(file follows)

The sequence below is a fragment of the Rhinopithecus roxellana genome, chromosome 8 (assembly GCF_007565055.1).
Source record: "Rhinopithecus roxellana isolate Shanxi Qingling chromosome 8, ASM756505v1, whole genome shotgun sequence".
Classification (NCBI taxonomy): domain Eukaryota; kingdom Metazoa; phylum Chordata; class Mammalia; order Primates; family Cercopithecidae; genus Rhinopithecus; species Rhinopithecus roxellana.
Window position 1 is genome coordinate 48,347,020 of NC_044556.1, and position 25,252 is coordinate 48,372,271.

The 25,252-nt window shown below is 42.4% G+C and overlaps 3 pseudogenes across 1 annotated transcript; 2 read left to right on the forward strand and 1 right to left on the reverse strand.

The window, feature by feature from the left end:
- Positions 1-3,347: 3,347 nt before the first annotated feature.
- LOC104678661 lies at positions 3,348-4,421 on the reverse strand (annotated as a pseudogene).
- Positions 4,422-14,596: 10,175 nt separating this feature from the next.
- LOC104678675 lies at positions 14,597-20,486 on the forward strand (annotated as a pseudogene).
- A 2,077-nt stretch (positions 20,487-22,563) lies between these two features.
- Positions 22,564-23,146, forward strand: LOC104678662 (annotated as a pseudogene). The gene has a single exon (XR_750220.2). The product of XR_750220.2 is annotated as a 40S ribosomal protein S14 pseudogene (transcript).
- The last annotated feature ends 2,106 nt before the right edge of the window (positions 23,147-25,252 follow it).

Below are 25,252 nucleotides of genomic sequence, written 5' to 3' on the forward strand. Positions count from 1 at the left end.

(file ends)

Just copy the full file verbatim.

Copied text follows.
The sequence below is a fragment of the Rhinopithecus roxellana genome, chromosome 8 (assembly GCF_007565055.1).
Source record: "Rhinopithecus roxellana isolate Shanxi Qingling chromosome 8, ASM756505v1, whole genome shotgun sequence".
Classification (NCBI taxonomy): domain Eukaryota; kingdom Metazoa; phylum Chordata; class Mammalia; order Primates; family Cercopithecidae; genus Rhinopithecus; species Rhinopithecus roxellana.
Window position 1 is genome coordinate 48,347,020 of NC_044556.1, and position 25,252 is coordinate 48,372,271.

The 25,252-nt window shown below is 42.4% G+C and overlaps 3 pseudogenes across 1 annotated transcript; 2 read left to right on the forward strand and 1 right to left on the reverse strand.

The window, feature by feature from the left end:
- Positions 1-3,347: 3,347 nt before the first annotated feature.
- LOC104678661 lies at positions 3,348-4,421 on the reverse strand (annotated as a pseudogene).
- Positions 4,422-14,596: 10,175 nt separating this feature from the next.
- LOC104678675 lies at positions 14,597-20,486 on the forward strand (annotated as a pseudogene).
- A 2,077-nt stretch (positions 20,487-22,563) lies between these two features.
- Positions 22,564-23,146, forward strand: LOC104678662 (annotated as a pseudogene). The gene has a single exon (XR_750220.2). The product of XR_750220.2 is annotated as a 40S ribosomal protein S14 pseudogene (transcript).
- The last annotated feature ends 2,106 nt before the right edge of the window (positions 23,147-25,252 follow it).

Below are 25,252 nucleotides of genomic sequence, written 5' to 3' on the forward strand. Positions count from 1 at the left end.